Jorgensen, S. R., and Gaudy, J. C. (1980). "Self-Disclosure and Satisfaction in Marriage: The Relation Examined." Family Relations 29:281–287.

Jourard, S. (1971). The Transparent Self. New York: Van Nostrand.

Pearlin, L. I., and McCall, M. E. (1990). "Occupational Stress and Marital Support: A Description of Micro-processes." In Stress between Work and Family, ed. J. Eckenrode and S. Gore. New York: Plenum.

Pennebaker, J. (1990). Opening Up: The Healing Power of Confiding in Others. New York: Avon.

Petronio, S. (1991). "Communication Boundary Management: A Theoretical Model of Managing Disclosure of Private Information Between Marital Couples." Communication Theory 1:311–335.

Petronio, S. (1994). "Privacy Binds in Family Interactions: The Case of Parental Privacy Invasion." In The Dark-side of Interpersonal Communication, ed. W. R. Cupach and B. H. Spitzberg. Hillsdale, NJ: Lawrence Erlbaum.

Petronio, S. (in press). "The Boundaries of Privacy: Praxis of Everyday Life." In Balancing the Secrets of Private Disclosures, ed. S. Petronio. Hillsdale, NJ: Lawrence Erlbaum.

Petronio, S., and Kovach, S. (1997). "Managing Privacy Boundaries: Health Providers' Perceptions of Resident Care in Scottish Nursing Homes." Journal of Applied Communication Research 25:115–131.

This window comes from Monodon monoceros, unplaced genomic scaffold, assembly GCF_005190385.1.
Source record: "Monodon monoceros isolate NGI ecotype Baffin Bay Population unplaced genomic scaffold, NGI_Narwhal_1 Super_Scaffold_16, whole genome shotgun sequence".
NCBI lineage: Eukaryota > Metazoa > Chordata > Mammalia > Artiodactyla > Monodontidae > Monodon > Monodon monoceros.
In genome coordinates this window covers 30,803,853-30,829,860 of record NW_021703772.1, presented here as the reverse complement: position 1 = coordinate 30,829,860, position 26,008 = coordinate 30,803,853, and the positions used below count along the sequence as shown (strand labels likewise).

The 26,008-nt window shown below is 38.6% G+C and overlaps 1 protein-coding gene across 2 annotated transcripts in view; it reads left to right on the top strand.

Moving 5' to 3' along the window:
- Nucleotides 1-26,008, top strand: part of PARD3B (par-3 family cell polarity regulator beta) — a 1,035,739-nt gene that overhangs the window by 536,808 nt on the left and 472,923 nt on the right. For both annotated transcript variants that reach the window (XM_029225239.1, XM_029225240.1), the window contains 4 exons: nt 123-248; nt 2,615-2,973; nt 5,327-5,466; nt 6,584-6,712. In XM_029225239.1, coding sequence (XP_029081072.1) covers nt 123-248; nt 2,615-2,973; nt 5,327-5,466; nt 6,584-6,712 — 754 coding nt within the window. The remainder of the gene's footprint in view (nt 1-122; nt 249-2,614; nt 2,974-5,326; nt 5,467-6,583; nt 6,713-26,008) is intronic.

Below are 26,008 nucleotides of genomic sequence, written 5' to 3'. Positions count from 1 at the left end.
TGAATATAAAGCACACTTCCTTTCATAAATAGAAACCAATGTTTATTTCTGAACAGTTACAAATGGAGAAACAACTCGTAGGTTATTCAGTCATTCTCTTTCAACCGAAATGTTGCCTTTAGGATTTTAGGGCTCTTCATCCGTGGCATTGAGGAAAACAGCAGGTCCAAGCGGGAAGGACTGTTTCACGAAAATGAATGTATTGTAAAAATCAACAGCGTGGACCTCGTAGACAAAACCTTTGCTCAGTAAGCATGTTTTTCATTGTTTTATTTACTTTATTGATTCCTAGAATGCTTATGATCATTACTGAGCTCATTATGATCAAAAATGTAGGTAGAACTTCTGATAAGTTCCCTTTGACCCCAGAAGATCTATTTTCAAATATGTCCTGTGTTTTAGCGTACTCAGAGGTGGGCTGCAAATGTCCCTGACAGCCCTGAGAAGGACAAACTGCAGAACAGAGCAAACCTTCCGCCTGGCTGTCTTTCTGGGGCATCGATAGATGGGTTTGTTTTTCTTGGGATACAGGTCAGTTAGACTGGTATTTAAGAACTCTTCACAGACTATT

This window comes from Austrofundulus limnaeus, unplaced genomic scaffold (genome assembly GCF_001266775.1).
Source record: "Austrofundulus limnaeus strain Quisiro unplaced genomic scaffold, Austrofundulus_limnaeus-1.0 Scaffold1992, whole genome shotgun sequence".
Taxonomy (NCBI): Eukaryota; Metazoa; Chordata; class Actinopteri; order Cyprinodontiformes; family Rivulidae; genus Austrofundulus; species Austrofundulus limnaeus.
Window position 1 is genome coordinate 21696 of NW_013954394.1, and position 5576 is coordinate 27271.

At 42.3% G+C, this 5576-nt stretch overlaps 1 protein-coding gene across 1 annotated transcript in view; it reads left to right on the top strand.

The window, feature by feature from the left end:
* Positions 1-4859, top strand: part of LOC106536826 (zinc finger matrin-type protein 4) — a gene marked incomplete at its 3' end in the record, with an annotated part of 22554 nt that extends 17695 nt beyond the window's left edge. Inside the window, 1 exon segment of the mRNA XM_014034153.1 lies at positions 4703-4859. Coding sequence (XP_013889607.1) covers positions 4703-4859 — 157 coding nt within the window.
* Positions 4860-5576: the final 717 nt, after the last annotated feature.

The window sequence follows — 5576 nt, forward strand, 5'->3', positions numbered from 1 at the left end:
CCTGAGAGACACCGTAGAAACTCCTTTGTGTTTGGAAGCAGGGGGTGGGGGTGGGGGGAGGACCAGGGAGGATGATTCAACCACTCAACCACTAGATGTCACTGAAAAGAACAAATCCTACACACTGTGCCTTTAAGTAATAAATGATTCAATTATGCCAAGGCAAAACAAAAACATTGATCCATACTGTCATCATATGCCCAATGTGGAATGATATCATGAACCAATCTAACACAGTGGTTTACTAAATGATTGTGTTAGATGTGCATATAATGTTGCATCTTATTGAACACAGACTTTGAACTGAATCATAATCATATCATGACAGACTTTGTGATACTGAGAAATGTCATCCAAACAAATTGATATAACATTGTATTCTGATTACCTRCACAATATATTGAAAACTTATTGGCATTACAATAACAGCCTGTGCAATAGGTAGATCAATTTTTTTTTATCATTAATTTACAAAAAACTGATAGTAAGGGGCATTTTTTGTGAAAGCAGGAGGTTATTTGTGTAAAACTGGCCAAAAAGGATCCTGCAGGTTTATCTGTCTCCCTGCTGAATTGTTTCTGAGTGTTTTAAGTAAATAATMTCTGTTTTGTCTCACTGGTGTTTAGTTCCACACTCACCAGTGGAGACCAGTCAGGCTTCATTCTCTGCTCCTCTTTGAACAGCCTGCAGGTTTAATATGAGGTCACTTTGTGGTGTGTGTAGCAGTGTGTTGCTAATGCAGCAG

Petronio, S., and Martin, J. (1986). "Ramifications of Revealing Private Information: A Gender Gap." Journal of Clinical Psychology 42:499–506.

Petronio, S.; Martin, J.; and Littlefield, R. (1984). "Prerequisite Conditions for Self-Disclosing: A Gender Issue." Communication Monographs 51:268–273.

Tardy, C.; Hosman, L. A.; and Bradac, J. J. (1981). "Disclosing Self to Friends and Family: A Reexamination of Initial Question." Communication Quarterly 29:263–268.

Vangelisti, A. L., and Caughlin, J. P. (1997). "Revealing Family Secrets: The Influence of Topic, Function, and Relationships." Journal of Social and Personal Relationships 14:679–705.

Youniss, J., and Smollar, J. (1985). Adolescent Relations with Mothers, Fathers, and Friends. Chicago: University of Chicago Press.

SANDRA PETRONIO

JACK SARGENT

Separation-Individuation - Precursors To Differentiation, The First Subphase: Differentiation, The Second Subphase: Practicing, Phase Three: Rapprochement [next] [back] Gender Roles